Mazie Tsang, MD, MAS, MS, an Assistant Professor at the Mayo Clinic in Phoenix, Arizona, spoke with Blood Cancers Today about her new role with the Mayo Clinic Comprehensive Cancer Center’s lymphoma group and the importance of communicating with patients empathetically.
When did you develop an interest in medicine? I became interested in medicine when I was in elementary school. My father had epilepsy, and I initially wanted to be a neurologist to better understand his medical condition and how to help him. I remember doing a report for school on epilepsy to try to understand epilepsy and what neurologists do. It was at that time I really thought, “I want to be a doctor.”
What led to your work as a lymphoma specialist? Did you have a specific mentor or experience that guided you to focus on older adults with hematologic malignancies? I became interested in lymphoma through a series of different events. One of the biggest motivators was working with extremely wonderful people who specialized in lymphoma and chronic lymphocytic leukemia (CLL).
The very first oncologist I shadowed was Dr. Matt Matasar in 2011 through the Memorial Sloan Kettering Cancer Center Summer Fellowship. I absolutely loved how he interacted with his patients. I thought, “I would like to have this kind of relationship with my patients and team!” Then, I went to residency at Mayo Clinic in Rochester, Minnesota, where I worked with Drs. Curt Hanson and Sameer Parikh, who were doing CLL research. After these early experiences, I wanted to become a CLL and/or lymphoma specialist. My interests in incorporating palliative medicine and geriatric oncology evolved through life and patient care experiences.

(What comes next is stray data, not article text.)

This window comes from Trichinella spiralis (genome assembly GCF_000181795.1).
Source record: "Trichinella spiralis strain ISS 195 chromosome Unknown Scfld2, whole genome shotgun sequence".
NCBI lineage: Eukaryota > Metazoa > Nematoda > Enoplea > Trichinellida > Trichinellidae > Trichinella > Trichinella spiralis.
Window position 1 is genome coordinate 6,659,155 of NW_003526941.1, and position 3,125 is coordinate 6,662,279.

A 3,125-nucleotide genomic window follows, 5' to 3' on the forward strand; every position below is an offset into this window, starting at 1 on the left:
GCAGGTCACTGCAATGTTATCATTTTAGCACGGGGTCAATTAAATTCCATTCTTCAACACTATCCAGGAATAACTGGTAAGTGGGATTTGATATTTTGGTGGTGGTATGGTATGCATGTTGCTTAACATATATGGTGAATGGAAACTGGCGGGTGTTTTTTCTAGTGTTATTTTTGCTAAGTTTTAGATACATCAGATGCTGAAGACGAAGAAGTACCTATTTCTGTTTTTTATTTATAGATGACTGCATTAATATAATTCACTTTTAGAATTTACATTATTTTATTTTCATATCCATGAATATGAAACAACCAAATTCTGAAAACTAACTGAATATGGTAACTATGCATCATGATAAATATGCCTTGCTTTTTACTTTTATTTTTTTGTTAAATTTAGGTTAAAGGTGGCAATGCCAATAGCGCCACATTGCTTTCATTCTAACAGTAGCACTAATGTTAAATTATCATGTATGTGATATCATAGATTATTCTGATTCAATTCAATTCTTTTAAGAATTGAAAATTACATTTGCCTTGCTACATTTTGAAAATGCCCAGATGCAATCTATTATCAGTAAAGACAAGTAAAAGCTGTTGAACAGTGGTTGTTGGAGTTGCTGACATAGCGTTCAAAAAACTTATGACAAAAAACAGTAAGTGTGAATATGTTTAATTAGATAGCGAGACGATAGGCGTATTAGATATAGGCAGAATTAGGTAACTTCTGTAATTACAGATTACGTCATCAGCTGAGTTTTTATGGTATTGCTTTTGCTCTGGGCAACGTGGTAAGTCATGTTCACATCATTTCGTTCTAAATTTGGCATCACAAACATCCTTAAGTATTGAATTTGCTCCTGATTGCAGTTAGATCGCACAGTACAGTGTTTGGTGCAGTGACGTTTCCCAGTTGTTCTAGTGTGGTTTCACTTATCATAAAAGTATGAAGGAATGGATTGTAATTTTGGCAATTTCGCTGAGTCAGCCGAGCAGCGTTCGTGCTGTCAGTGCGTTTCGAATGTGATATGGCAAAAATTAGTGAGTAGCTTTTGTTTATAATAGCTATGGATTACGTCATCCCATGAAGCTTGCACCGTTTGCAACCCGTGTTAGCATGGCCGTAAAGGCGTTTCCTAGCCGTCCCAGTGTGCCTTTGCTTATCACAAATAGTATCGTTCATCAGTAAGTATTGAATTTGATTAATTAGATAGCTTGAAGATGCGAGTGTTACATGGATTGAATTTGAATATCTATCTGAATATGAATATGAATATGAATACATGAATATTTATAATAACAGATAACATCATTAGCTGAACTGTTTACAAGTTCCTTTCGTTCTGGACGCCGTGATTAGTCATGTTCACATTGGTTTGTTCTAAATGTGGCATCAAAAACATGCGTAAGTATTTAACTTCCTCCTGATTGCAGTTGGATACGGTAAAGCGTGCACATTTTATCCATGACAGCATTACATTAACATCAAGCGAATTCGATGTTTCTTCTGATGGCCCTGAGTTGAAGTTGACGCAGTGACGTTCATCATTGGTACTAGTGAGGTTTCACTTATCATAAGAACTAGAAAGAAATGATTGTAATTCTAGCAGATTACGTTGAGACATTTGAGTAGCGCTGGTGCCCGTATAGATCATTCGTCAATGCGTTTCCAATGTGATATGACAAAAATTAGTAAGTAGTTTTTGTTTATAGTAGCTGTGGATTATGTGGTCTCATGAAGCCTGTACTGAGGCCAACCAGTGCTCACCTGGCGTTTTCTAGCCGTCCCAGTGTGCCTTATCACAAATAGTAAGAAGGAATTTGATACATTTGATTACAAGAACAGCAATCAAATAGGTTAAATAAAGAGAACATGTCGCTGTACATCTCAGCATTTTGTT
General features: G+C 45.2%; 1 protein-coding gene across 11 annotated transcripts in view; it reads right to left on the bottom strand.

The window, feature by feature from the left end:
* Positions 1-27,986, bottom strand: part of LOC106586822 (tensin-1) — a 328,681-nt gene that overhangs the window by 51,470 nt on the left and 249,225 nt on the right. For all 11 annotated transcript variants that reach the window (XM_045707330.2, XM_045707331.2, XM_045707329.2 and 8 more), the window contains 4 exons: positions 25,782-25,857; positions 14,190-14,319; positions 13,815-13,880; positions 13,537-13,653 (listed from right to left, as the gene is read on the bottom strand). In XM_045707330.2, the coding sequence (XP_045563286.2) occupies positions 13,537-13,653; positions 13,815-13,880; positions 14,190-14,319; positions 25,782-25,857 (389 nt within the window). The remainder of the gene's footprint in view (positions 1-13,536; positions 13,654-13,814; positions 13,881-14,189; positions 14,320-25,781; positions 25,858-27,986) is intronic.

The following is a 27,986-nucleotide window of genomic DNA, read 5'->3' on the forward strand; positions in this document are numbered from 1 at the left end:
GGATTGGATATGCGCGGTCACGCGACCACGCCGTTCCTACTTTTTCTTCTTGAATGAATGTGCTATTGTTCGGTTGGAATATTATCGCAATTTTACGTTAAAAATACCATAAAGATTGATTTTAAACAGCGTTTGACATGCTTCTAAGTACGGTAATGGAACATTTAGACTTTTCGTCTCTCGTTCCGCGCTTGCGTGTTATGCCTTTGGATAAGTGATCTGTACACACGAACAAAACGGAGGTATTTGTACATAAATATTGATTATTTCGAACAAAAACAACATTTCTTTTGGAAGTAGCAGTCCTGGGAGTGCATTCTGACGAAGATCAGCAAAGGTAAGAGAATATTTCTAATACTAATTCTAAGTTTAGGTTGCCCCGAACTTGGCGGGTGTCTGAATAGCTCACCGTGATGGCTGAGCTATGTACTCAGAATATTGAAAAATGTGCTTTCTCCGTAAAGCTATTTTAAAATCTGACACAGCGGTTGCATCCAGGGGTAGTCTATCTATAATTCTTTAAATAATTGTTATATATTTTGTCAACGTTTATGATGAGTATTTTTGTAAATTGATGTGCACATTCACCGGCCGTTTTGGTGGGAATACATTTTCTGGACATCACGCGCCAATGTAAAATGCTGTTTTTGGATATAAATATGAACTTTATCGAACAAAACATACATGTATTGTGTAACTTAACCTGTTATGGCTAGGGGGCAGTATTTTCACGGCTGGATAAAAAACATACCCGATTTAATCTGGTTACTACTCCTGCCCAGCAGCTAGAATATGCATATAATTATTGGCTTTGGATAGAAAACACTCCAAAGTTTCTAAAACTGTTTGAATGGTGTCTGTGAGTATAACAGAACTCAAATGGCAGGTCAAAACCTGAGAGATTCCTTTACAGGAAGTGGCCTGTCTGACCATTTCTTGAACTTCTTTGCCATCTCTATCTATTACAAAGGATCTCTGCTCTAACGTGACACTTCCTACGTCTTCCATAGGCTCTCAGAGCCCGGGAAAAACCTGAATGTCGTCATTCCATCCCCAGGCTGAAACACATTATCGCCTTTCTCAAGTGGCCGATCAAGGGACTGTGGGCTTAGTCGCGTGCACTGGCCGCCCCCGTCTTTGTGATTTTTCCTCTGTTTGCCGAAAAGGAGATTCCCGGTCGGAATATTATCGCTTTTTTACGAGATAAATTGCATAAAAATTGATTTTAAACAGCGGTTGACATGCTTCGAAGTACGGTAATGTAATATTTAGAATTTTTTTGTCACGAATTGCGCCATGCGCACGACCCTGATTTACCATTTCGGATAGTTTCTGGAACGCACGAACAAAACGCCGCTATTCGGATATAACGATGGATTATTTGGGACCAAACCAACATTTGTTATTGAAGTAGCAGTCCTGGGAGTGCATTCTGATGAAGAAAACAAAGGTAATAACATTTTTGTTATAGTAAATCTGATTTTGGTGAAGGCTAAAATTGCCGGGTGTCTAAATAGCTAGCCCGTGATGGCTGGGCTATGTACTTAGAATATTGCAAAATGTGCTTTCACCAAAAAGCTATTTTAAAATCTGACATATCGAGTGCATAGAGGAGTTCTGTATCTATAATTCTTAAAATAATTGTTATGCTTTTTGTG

Can you tell us about your clinical research and your teaching plans for your new role as a faculty member with the Mayo Clinic Comprehensive Cancer Center’s lymphoma group? Mayo Clinic has three different sites that are part of one cancer center. I’ll be based primarily in Phoenix, Arizona, where I will specialize in lymphoma and conduct geriatric hematology research. I am developing my research portfolio based on my prior work with older adults. I look forward to developing new mentorship relationships and research ideas inspired by my clinical work.
I plan to weave in geriatric and supportive care components, such as incorporating a muong>You published an article titled “The Importance of Empathy as I Have Studied and Experienced It,” which outlined the techniques used at the John A. Burns School of Medicine to promote empathy in physicians and how these practices impacted you and your patients. How have these techniques continued to shape your practice? What would you say to today’s medical students about how to continue building and promoting empathy throughout their careers? Professors at my medical school, the University of Hawaii John A. Burns School of Medicine, made it a priority to teach us about how to honor patients’ values, perspectives, and cultures. I am so incredibly grateful for these lessons and for everyone I met through medical school.
I realized after years of training and having family members who had different medical illnesses that we can become desensitized in medicine. What we deal with in a 15- to 30-minute visit is something that is completely rocking our patients’ lives and has completely changed their life’s course.
As medical students, we might closely identify with patients because we might have had a medical experience with our loved ones or maybe we had a personal illness. Throughout our training, we are taught to medicalize different illnesses, so that we can be objective and focus on treating diseases. I think being empathetic is recognizing that our patients may be going through an extremely challenging time. Some patients rely on our clinic visits—even waiting two to three weeks to see us can be excruciatingly long and painful. For some of my patients whose entire life revolves around their cancer, sometimes that time together in the clinic is something they’ve been holding onto for weeks or months. I think it can be easy to forget since we see cancer every day and this is our career. Sometimes we can forget the nuances in the day-to-day lives of our patients.